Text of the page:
Ursula von der Leyen elected European Commission president

The German politician will be the Commission's first female president and will replace outgoing president Jean-Claude Juncker 

The German defence minister was elected by the European Parliament by a slim majority
The German defence minister was elected by the European Parliament by a slim majority

Ursual von der Leyen was narrowly elected president of the European Commission by the European Parliament on Tuesday.

She will replace outgoing president Jean-Claude Juncker on the 1 November and will the commission’s first female president.

Von der Leyen was  approved in a secret ballot by 383 votes in favour and 327 against, with 22 MEPs abstaining. She required 374 to reach the threshold to be elected.

The German defence minister was nominated for the job by the leaders of the EU’s  member states earlier this month in what has proved to be a controversial nomination given that she was not one of the lead candidates put forward by the EU’s political groupings.

Von der Leyen was most recently Germany’s defense minister and is considered to be close ally of Chancellor Angela Merkel and  also had the backing of French President Emmanuel Macron.

Prime Minister Joseph Muscat congratulated von der Leyen, saying that Malta looked forward to continue engaging with the Commission on shaping a "future proof European Union".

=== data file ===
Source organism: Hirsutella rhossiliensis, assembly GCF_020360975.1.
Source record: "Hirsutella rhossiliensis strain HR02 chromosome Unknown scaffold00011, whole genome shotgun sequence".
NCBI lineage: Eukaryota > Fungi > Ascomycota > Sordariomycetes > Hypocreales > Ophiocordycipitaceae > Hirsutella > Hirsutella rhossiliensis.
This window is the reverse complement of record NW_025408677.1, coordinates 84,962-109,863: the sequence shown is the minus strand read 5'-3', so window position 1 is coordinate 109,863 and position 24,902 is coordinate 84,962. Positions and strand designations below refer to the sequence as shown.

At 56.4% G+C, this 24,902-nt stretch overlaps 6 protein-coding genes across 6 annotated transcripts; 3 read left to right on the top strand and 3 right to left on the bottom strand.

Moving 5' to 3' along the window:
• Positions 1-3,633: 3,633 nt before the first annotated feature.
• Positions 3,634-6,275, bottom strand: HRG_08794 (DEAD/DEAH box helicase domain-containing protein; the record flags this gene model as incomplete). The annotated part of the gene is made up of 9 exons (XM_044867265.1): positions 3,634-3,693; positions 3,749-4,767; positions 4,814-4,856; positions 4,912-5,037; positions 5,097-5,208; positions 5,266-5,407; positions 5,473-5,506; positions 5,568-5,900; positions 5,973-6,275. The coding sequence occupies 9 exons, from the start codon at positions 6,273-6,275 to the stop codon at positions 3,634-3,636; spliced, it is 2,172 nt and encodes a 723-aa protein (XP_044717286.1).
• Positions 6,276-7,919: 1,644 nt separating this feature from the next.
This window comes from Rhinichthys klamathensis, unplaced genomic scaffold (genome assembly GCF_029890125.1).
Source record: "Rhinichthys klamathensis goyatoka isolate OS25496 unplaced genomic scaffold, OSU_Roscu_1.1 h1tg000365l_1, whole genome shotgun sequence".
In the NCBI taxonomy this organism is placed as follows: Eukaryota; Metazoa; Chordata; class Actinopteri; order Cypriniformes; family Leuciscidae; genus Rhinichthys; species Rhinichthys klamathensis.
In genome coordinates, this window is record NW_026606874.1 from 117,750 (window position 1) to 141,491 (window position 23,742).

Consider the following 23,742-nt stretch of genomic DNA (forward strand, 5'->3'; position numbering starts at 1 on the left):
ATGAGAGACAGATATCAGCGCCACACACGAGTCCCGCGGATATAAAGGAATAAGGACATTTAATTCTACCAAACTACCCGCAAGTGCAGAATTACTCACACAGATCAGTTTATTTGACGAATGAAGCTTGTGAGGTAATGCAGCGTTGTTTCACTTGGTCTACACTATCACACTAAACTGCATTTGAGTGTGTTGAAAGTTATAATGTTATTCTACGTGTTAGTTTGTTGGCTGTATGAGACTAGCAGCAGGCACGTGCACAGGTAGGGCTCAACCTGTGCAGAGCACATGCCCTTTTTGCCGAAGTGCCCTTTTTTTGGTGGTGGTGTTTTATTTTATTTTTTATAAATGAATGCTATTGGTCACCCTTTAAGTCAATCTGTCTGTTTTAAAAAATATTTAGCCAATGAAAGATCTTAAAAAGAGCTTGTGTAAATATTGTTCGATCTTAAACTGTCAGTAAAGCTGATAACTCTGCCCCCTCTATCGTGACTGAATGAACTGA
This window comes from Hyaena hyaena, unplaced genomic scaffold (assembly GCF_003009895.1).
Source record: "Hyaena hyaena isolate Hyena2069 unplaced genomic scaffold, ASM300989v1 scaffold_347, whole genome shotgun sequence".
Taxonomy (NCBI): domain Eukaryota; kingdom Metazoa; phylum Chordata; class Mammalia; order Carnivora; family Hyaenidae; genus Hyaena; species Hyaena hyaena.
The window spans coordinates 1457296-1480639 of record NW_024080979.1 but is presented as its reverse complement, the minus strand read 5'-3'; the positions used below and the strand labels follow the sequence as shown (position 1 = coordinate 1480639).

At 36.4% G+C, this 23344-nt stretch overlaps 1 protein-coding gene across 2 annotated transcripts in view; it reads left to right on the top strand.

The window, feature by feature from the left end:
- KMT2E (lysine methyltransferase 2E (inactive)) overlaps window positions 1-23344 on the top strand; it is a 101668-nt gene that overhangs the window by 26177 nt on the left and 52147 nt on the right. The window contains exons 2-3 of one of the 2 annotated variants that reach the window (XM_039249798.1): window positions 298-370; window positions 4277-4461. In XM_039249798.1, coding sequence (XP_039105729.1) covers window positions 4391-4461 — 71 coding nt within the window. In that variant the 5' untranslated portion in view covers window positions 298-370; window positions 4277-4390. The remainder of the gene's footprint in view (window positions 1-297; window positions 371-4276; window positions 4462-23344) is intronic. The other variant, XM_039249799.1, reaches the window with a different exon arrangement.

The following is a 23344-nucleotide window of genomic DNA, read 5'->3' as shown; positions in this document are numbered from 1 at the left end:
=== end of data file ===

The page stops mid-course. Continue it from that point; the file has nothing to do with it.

Addressing MEPs following the vote, Von der Leyen said she was honoured and overwhelmed at the trust placed in her.

“The trust you placed in me is confidence you placed in Europe,” she said. “Your confidence in a united and a strong Europe from east to west, from south to north. Your confidence in a Europe that is ready to fight for the future rather than fighting against each other. Your confidence in a Europe that will take the big challenges of our times together."

The European Greens, as well as right-wing and left-wing parties had declared their intention to vote against Von der Leyen’s nomination before the vote.

She did however have the backing of the European People’s Party, the Socialists and Democrats and the liberals.

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